The Guaranteed Minimum Pension (GMP) equalisation working group, chaired by the Pension Administration Standards Association (PASA), has issued further ‘good practice’ guidance for UK pension schemes. This highlights tax issues that schemes may encounter in adjusting benefits for GMP inequalities (GMPE) and identifies possible approaches for dealing with those issues.
For trustees and administrators this is arguably the most eagerly awaited PASA GMPE guidance. Trustees have been under a duty to address GMPE since the ruling in the original ‘Lloyds Bank case’ over two years ago.
What’s in it?
The tax guidance starts with background to the GMP inequality issue, then sets out the steps involved in a typical project plan for addressing it.
There is coverage of both HMRC newsletters on GMPE and tax issues (annual and lifetime allowances, deferred member ‘carve-outs’, lump sums and protections), as well as information on adjusting past and future benefits, including interest on and payment of pension arrears; forfeiture; reporting to HMRC; and communicating with members.
HMRC states that the information in its newsletters applies only where the reason for a benefit adjustment is “solely for GMP equalisation”. Helpfully, the PASA guidance observes that:
“The GMP Equalisation Working Group considers that there is latitude to apply the HMRC Guidance to reasonable adjustments to:
- address deficiencies in the data (at the member or scheme benefit level);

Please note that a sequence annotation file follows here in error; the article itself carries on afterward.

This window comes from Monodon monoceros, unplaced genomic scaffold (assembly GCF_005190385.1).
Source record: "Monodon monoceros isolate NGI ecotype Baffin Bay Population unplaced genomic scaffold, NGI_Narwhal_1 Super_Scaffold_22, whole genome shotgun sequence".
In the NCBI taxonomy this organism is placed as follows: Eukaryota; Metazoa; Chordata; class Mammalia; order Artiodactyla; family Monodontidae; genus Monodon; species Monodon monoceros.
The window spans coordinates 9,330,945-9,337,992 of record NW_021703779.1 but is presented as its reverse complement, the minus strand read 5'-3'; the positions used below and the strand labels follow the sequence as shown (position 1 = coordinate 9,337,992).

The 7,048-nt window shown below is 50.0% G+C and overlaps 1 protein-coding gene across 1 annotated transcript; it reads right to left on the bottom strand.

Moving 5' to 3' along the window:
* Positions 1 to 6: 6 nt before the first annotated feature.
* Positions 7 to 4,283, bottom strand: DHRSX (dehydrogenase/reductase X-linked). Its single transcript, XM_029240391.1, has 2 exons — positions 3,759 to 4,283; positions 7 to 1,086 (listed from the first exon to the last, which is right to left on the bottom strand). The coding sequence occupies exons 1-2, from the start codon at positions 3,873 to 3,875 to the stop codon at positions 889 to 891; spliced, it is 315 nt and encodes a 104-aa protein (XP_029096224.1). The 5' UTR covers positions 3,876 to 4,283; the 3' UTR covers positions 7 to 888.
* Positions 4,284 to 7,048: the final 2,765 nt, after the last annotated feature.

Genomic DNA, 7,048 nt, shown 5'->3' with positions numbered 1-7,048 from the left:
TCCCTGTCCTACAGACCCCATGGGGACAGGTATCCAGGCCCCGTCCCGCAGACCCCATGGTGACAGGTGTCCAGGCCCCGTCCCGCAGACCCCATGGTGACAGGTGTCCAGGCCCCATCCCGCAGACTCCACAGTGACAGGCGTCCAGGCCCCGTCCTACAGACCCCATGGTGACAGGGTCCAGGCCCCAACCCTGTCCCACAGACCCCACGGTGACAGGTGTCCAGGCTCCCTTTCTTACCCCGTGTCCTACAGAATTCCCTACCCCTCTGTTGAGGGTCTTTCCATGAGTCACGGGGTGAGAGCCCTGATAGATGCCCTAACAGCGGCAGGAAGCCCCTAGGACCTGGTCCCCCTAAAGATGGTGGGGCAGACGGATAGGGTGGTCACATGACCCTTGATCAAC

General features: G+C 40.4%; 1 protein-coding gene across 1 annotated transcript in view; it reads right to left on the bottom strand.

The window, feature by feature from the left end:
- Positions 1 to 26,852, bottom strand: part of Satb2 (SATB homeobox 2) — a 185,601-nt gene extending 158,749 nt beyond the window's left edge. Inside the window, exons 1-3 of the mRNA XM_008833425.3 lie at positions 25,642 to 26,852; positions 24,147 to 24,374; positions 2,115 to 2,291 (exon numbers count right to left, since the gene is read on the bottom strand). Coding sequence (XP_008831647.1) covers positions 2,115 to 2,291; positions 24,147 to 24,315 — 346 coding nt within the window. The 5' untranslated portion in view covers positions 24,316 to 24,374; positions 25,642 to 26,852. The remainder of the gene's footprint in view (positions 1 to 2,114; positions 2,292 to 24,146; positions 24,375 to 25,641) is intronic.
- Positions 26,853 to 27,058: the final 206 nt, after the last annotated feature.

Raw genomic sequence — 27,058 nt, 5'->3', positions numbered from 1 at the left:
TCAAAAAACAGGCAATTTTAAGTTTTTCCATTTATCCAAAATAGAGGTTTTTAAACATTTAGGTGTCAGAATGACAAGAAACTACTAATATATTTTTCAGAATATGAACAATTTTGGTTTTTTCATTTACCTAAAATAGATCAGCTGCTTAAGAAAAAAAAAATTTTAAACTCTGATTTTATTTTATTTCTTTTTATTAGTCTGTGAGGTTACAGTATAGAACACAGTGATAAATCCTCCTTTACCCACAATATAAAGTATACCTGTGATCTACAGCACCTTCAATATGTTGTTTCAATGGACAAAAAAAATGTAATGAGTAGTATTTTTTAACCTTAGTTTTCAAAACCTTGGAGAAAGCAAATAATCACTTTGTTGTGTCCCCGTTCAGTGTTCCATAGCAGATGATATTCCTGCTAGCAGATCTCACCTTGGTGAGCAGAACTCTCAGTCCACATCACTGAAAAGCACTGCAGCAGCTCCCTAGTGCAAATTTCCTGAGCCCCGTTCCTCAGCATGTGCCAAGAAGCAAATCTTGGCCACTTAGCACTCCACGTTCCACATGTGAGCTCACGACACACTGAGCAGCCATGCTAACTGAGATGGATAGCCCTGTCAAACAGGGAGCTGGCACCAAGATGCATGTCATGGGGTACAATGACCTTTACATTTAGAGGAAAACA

- operate (comparatively small) simplifications to make calculations practicable; and
- interpret the operation of contracting out legislation and its interaction with scheme rules,
in each case where such adjustments are made solely for GMP equalisation.”
This statement is one of 16 ‘key messages’ throughout the guidance, which also includes examples; information on technical issues such as the various forms of HMRC protection and their interaction with GMPE; and template communications.
What’s not in it?
The guidance is light on the topic of GMPE and ‘conversion’, but there is good reason for this.
In particular, when it comes to tax, there are too many ‘known unknowns’; some of which it may only be possible to resolve through legislation. Some trustees have already concluded that, in the absence of a specific reason or requirement for equalising GMPs by converting them into scheme benefits, the safer option is to use a ‘year on year’ method of GMPE.
Nevertheless, there is a separate group looking at conversion and possible workarounds; for example, conversion just before, at or after retirement and the extent to which that negates or mitigates some issues.
Further guidance on conversion should be available by March or April.